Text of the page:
The 9º Reggimento d'Assalto Paracadutisti (9th Parachutist Assault Regiment) Col Moschin ("Peak Moschin") is the fiore all'occhiello or proudest unit of the current Italian Army — in part due to its distinguished history, but also due to the arduous training which members must undertake. Its motto is Della folgore l'impeto — which roughly translated is Of the thunderbolt, The source / momentum. Training takes no less than two years for long-term members, and five months for short-term volunteers (with 1–2 years total military service).
Roughly equivalent in number, tasking and quality to the world-famous British Army SAS, the 9th — or il nono as it is known in Italian military circles — is capable of operating in all environments. The roughly 700 members train in mountainous, wooded, desert, and amphibious terrain. The 9th's specialty is operating independently of outside support and far from friendly lines. From 2004, "Col Moschin" is integrated inside the Comando Forze Speciali Interarma (C.O.F.S.), Italy's special operations command.
The origins of the 9th Parachutist Assault Regiment can be found in the World War I. Among its precursors is the IX Reparto d'Assalto ("9th Assault Section"), known as the Arditi ('Brave or Bold / Tough Ones'), who were often tasked with preempting infantry assaults on the Italo-Austrian frontlines (which is currently the border between Italy and Slovenia). It was during this period that the 9th earned its reputation as a fierce fighting force. 'Going over the top', followed by the launch of hand-grenades deep into enemy territory, was commonplace. The 9th was responsible for the capture of numerous Austrian positions on Monte Grappa, including Col Moschin (or "Peak [of the flies?]"), and the Col della Beretta ("Peak of the Cap").
The inter-war years saw the demise of the 9th Section, and a similar unit was not reestablished until 20 July 1942, when World War II was in full swing. Dubbed the X Reggimento "Arditi" ('10th Regiment' "The Bold"), they conducted patrols in Tunisia; and occupied Sicily, and Algeria under the orders of Mussolini. After 8 September, 1943 — the surrender of Italy to the Allies — the 1st Battalion of the 10th Regiment spent the next few years fighting its way up the Italian Peninsula in the Italian War of Liberation.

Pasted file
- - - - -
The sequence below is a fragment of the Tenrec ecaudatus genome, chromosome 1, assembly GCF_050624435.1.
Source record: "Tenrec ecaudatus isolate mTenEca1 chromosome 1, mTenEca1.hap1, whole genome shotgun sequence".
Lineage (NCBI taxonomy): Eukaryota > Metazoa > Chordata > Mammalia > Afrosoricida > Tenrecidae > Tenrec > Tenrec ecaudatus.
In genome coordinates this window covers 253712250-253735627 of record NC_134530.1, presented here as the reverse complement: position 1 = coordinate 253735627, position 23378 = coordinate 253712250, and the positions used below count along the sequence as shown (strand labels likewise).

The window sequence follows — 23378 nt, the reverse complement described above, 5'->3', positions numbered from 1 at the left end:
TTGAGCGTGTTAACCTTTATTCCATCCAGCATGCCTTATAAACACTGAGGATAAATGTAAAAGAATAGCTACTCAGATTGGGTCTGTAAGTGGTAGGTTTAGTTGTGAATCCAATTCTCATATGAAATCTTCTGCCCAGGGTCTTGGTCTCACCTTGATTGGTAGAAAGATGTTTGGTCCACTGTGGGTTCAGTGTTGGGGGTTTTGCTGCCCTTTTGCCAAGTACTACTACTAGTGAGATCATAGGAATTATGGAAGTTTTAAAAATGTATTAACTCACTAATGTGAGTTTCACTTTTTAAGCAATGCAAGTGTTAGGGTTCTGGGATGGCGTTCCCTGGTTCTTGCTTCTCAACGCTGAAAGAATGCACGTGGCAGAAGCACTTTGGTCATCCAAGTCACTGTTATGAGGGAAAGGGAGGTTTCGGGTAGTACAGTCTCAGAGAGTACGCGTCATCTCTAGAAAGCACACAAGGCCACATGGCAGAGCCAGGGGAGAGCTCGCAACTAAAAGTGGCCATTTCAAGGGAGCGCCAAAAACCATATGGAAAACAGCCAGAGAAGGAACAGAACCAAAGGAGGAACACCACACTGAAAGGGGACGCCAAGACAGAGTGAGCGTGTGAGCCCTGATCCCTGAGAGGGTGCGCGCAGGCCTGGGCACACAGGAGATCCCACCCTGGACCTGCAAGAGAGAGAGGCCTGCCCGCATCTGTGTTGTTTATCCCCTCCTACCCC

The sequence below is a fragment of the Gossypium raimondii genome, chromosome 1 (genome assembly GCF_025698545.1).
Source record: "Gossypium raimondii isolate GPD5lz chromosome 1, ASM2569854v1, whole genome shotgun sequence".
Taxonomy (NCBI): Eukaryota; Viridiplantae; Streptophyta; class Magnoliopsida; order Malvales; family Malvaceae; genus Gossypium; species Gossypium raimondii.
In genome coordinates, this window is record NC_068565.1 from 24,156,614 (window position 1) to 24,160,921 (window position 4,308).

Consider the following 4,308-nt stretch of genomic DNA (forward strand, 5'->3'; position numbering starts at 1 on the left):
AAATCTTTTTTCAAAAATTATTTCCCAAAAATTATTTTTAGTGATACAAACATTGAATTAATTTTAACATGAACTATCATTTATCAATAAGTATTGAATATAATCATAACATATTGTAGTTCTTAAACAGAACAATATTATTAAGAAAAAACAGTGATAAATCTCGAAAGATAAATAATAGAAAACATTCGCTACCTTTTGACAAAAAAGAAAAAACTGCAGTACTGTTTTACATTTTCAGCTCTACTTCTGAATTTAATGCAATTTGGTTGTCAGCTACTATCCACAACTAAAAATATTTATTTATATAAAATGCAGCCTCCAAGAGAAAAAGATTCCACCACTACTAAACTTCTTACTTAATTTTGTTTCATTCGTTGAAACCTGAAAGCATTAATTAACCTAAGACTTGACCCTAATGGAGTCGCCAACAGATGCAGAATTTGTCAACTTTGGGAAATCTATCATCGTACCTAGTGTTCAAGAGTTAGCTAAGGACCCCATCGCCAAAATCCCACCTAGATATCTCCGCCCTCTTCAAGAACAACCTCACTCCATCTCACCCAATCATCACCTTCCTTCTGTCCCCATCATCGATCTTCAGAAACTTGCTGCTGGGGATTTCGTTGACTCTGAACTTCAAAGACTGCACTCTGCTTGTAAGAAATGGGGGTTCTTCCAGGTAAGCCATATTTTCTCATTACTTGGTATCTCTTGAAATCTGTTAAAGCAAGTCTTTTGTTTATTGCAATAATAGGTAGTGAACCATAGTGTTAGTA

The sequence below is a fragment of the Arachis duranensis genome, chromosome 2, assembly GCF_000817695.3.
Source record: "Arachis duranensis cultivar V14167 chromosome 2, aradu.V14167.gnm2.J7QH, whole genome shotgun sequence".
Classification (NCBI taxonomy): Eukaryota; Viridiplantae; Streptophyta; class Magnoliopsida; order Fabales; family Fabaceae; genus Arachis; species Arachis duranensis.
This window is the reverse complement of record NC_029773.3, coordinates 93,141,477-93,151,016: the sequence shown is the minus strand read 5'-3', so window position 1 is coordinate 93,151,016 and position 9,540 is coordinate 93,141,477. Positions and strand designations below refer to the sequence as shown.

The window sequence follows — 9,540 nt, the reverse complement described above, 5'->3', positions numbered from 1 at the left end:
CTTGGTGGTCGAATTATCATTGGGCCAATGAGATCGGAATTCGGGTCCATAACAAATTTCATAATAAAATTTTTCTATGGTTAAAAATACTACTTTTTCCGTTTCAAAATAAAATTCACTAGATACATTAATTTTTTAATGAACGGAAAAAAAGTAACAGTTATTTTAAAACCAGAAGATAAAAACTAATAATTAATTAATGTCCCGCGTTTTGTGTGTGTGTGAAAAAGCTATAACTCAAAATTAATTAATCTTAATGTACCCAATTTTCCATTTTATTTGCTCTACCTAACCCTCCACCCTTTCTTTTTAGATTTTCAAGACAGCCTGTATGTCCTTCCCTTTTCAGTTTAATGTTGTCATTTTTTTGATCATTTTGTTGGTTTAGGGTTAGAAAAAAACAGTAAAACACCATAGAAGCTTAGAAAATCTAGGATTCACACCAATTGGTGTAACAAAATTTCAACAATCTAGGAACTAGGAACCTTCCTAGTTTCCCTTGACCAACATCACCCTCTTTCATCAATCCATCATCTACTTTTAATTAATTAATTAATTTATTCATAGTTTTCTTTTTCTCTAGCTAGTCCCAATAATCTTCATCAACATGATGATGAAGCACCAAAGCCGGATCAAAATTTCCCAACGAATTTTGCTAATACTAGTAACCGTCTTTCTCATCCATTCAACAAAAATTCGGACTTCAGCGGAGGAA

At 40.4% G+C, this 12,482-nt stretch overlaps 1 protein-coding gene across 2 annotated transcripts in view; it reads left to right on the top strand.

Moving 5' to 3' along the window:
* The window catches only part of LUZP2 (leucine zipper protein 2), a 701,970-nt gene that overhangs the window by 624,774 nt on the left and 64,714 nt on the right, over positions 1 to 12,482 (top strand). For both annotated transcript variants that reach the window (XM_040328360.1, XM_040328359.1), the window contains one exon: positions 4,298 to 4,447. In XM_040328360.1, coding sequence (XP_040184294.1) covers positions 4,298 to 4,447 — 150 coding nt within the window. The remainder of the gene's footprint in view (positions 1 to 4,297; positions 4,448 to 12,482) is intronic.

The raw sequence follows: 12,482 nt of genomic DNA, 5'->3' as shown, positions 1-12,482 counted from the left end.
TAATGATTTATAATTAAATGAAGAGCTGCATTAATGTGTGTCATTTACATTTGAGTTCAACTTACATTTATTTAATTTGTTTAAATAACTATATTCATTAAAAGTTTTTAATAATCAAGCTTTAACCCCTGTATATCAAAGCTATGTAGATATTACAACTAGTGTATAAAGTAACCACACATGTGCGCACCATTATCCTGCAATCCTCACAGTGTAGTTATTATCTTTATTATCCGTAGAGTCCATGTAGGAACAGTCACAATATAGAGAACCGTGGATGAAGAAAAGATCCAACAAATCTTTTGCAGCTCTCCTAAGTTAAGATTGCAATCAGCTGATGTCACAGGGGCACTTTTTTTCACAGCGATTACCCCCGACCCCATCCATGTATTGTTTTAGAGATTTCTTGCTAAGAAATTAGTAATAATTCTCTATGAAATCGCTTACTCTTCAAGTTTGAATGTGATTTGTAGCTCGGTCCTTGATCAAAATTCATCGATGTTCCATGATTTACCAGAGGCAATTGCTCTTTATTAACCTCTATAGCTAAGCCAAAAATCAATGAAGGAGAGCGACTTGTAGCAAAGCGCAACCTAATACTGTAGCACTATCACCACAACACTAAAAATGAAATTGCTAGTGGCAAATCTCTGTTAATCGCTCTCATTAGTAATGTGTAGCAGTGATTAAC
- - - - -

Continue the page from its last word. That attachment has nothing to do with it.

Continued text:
Disbanded in 1946, the 9th was reassembled as a company-level unit at the Cesano Infantry School in 1953. On 1 June, 1954, the unit became the Reparto Sabotatori Paracadutisti ('Saboteur Parachute Section'), and in 1961, it mutated once more into the Battaglione Sabotatori Paracadutisti ('Saboteur Parachute Battalion'). Fourteen years later, it received the standard of the X Reggimento "Arditi", and became the 9º Battaglione d'Assalto Paracadutisti "Col Moschin" ('9th Parachute Assault Battalion' "Peak Moschin". In June, 1995 the unit expanded into a Regiment. In 2004, it was integrated into the COFSI - Comando Operativo Forze Operazioni Speciali ("Operational Command for Special Operations Forces").
As part of the Brigata Paracadutisti "Folgore" ('Parachutist Brigade' "Thunderbolt") — which distinguished itself in World War II by defending of Italian positions in North Africa so heroically that Winston Churchill dubbed them 'as fierce as lions' — the 9th Regiment has engaged in numerous post-WWII exploits.
As part of the peace treaty signed by Italy following WWII, Italy could not deploy armed forces outside of Italy for 25 years, except, of course, the destruction of Nazi Germany and her allies. This restriction expired in 1970, but circumstances did not call upon Italian military participation in foreign missions until 1982. Since that time, the 9th has been engaged throughout the world.